July 20, 2019

Archives for December 27, 2017

Judge Ted Tow III Appointed to Colorado Court of Appeals

On Friday, December 15, 2017, the governor appointed Judge Ted C. Tow, III, to the Colorado Court of Appeals. Judge Tow will fill a vacancy created by the retirement of Hon. Dennis Graham, effective February 12, 2018.

Judge Tow is currently a District Court Judge in the 17th Judicial District, where he has served since November 2010. He oversees a civil and domestic relations docket. Prior to his appointment to the bench, he practiced for several years in Chicago and Denver in labor and employment, then served as a Deputy District Attorney in the Seventeenth Judicial District for seven years. He was also the District Director for the Colorado District Attorneys’ Council prior to his appointment to the bench. He received his undergraduate degree from the University of Kansas and his law degree from Wayne State University Law School.

For more information about the appointment, click here.

Colorado Court of Appeals: Trial Court Erroneously Denied Defendant’s Challenge for Cause

The Colorado Court of Appeals issued its opinion in People v. Abu-Nantambu-El on Thursday, December 14, 2017.

Juror—Challenge for Cause—Law Enforcement Agency—C.R.S. § 16-10-103—Disqualification—Res Gestae Evidence.

Defendant forced his way into an apartment and physically attacked the occupants, one of whom died from the result of stab wounds. A jury convicted defendant of multiple offenses against two victims, including first degree murder (felony murder); second degree murder; first degree burglary (assault/menace); and first degree burglary (armed with explosives/weapon).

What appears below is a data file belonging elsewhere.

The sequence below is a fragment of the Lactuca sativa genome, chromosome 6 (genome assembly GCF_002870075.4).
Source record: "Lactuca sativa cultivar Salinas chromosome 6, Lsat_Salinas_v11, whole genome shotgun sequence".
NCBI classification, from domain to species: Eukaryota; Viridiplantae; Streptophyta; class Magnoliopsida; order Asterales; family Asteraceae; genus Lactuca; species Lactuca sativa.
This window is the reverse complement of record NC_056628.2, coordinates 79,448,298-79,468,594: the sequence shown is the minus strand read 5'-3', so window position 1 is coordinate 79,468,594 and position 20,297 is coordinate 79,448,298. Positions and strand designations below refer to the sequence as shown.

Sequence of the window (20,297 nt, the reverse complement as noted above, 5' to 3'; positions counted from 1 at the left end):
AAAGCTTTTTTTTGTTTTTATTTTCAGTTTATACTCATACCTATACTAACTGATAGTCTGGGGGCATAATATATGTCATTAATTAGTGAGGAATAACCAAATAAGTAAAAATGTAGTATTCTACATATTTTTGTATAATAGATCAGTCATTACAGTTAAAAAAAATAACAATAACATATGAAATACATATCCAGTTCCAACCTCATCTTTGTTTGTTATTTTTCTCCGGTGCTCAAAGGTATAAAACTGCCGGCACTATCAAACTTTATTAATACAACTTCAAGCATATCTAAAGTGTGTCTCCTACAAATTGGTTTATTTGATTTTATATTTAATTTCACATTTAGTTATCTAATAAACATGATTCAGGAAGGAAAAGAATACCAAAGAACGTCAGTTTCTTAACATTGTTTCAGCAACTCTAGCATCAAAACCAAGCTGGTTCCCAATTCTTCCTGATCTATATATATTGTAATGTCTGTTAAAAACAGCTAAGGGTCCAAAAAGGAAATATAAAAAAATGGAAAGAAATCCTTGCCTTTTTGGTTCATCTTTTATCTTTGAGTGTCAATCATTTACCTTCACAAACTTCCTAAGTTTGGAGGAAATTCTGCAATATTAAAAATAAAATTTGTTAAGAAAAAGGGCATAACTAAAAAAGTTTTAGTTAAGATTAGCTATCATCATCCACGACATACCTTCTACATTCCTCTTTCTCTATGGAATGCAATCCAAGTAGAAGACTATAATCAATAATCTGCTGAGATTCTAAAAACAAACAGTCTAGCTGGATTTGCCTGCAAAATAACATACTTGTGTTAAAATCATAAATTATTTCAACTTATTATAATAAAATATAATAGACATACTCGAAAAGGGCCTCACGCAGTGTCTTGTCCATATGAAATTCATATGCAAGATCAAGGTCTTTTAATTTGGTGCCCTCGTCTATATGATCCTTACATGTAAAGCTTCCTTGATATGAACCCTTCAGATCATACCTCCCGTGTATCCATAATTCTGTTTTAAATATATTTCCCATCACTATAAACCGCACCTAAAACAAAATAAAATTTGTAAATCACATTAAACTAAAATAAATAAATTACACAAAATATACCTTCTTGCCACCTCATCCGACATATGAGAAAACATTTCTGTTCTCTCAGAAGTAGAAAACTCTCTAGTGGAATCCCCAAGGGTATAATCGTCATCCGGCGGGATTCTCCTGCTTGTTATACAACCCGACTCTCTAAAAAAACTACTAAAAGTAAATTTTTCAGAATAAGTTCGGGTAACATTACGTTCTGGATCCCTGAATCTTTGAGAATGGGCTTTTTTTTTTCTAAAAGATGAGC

On appeal, defendant argued that the trial court erred in denying his challenge to a juror who was a compensated employee of a law enforcement agency. The Attorney General conceded that the court should have excused the juror, but contended that reversal was not required because the juror did not indicate that she was actually biased. The juror was disqualified under C.R.S. § 16-10-103(1)(k), which sets out categories of jurors deemed to be impliedly biased. This statute does not require a showing of actual bias that would violate due process.

Defendant also argued that the trial court erred in admitting as res gestae evidence about defendant’s emotional state after a friend (one of the victims at issue in this case) left him at a 7-Eleven store three days before the charged offenses. This evidence provided context for the jury and a more complete understanding of events leading up to the charged offenses and was properly admitted.

The judgment was reversed and the case was remanded for a new trial.

Summary provided courtesy of Colorado Lawyer.

Colorado Court of Appeals: Announcement Sheet, 12/21/2017

On Thursday, December 21, 2017, the Colorado Court of Appeals issued no published opinion and 36 unpublished opinions.

Neither State Judicial nor the Colorado Bar Association provides case summaries for unpublished appellate opinions. The case announcement sheet is available here.

Tenth Circuit: Unpublished Opinions, 12/22/2017

On Friday, December 22, 2017, the Tenth Circuit Court of Appeals issued one published opinion and one unpublished opinion.

United States v. Ingram

Case summaries are not provided for unpublished opinions. However, some published opinions are summarized and provided by Legal Connection.